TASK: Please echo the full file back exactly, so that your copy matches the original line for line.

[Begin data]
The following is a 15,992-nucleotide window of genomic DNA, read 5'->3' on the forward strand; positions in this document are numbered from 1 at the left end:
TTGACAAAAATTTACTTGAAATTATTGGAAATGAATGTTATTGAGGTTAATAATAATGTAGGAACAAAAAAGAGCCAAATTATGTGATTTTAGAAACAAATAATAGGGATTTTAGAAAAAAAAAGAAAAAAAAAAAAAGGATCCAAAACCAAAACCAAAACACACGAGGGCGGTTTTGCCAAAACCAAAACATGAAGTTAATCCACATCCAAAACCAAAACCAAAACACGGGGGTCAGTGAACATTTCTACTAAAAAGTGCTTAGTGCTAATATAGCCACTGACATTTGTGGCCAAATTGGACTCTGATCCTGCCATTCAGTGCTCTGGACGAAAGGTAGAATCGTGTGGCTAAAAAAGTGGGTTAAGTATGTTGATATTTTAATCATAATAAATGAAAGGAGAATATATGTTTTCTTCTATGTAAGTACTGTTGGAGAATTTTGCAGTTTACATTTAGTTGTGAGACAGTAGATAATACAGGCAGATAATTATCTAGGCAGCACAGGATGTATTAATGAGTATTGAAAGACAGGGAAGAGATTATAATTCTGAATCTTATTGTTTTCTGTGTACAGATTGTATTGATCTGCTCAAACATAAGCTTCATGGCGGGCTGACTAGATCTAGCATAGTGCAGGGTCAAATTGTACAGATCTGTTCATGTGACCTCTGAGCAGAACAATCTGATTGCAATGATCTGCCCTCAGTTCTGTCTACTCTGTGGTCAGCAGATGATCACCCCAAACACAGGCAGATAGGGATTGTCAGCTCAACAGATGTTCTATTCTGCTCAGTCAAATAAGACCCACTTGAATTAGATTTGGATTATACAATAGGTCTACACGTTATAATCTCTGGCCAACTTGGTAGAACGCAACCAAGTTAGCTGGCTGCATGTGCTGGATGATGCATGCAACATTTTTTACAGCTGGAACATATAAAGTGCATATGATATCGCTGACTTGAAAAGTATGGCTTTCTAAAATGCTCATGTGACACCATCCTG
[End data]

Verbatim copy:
The following is a 15,992-nucleotide window of genomic DNA, read 5'->3' on the forward strand; positions in this document are numbered from 1 at the left end:
TTGACAAAAATTTACTTGAAATTATTGGAAATGAATGTTATTGAGGTTAATAATAATGTAGGAACAAAAAAGAGCCAAATTATGTGATTTTAGAAACAAATAATAGGGATTTTAGAAAAAAAAAGAAAAAAAAAAAAAGGATCCAAAACCAAAACCAAAACACACGAGGGCGGTTTTGCCAAAACCAAAACATGAAGTTAATCCACATCCAAAACCAAAACCAAAACACGGGGGTCAGTGAACATTTCTACTAAAAAGTGCTTAGTGCTAATATAGCCACTGACATTTGTGGCCAAATTGGACTCTGATCCTGCCATTCAGTGCTCTGGACGAAAGGTAGAATCGTGTGGCTAAAAAAGTGGGTTAAGTATGTTGATATTTTAATCATAATAAATGAAAGGAGAATATATGTTTTCTTCTATGTAAGTACTGTTGGAGAATTTTGCAGTTTACATTTAGTTGTGAGACAGTAGATAATACAGGCAGATAATTATCTAGGCAGCACAGGATGTATTAATGAGTATTGAAAGACAGGGAAGAGATTATAATTCTGAATCTTATTGTTTTCTGTGTACAGATTGTATTGATCTGCTCAAACATAAGCTTCATGGCGGGCTGACTAGATCTAGCATAGTGCAGGGTCAAATTGTACAGATCTGTTCATGTGACCTCTGAGCAGAACAATCTGATTGCAATGATCTGCCCTCAGTTCTGTCTACTCTGTGGTCAGCAGATGATCACCCCAAACACAGGCAGATAGGGATTGTCAGCTCAACAGATGTTCTATTCTGCTCAGTCAAATAAGACCCACTTGAATTAGATTTGGATTATACAATAGGTCTACACGTTATAATCTCTGGCCAACTTGGTAGAACGCAACCAAGTTAGCTGGCTGCATGTGCTGGATGATGCATGCAACATTTTTTACAGCTGGAACATATAAAGTGCATATGATATCGCTGACTTGAAAAGTATGGCTTTCTAAAATGCTCATGTGACACCATCCTG